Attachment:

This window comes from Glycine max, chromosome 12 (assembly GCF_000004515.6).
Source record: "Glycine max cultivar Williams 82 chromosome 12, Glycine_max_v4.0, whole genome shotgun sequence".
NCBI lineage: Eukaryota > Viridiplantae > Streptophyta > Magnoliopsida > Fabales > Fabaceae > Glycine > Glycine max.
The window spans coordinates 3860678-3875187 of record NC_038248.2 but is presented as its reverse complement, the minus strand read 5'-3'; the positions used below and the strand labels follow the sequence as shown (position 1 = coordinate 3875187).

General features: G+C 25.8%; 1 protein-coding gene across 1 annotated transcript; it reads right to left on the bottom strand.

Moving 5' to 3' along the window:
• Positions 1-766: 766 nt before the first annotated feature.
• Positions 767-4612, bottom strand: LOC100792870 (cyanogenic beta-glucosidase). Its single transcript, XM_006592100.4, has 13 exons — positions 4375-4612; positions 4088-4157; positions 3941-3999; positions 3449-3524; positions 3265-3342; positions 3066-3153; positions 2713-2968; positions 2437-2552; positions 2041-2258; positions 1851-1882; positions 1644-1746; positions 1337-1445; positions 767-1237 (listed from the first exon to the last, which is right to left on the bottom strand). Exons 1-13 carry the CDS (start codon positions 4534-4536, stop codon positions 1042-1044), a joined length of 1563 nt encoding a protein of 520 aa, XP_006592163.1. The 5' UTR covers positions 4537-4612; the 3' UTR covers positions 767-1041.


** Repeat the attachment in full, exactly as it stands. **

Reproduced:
This window comes from Glycine max, chromosome 12 (assembly GCF_000004515.6).
Source record: "Glycine max cultivar Williams 82 chromosome 12, Glycine_max_v4.0, whole genome shotgun sequence".
NCBI lineage: Eukaryota > Viridiplantae > Streptophyta > Magnoliopsida > Fabales > Fabaceae > Glycine > Glycine max.
The window spans coordinates 3860678-3875187 of record NC_038248.2 but is presented as its reverse complement, the minus strand read 5'-3'; the positions used below and the strand labels follow the sequence as shown (position 1 = coordinate 3875187).

General features: G+C 25.8%; 1 protein-coding gene across 1 annotated transcript; it reads right to left on the bottom strand.

Moving 5' to 3' along the window:
• Positions 1-766: 766 nt before the first annotated feature.
• Positions 767-4612, bottom strand: LOC100792870 (cyanogenic beta-glucosidase). Its single transcript, XM_006592100.4, has 13 exons — positions 4375-4612; positions 4088-4157; positions 3941-3999; positions 3449-3524; positions 3265-3342; positions 3066-3153; positions 2713-2968; positions 2437-2552; positions 2041-2258; positions 1851-1882; positions 1644-1746; positions 1337-1445; positions 767-1237 (listed from the first exon to the last, which is right to left on the bottom strand). Exons 1-13 carry the CDS (start codon positions 4534-4536, stop codon positions 1042-1044), a joined length of 1563 nt encoding a protein of 520 aa, XP_006592163.1. The 5' UTR covers positions 4537-4612; the 3' UTR covers positions 767-1041.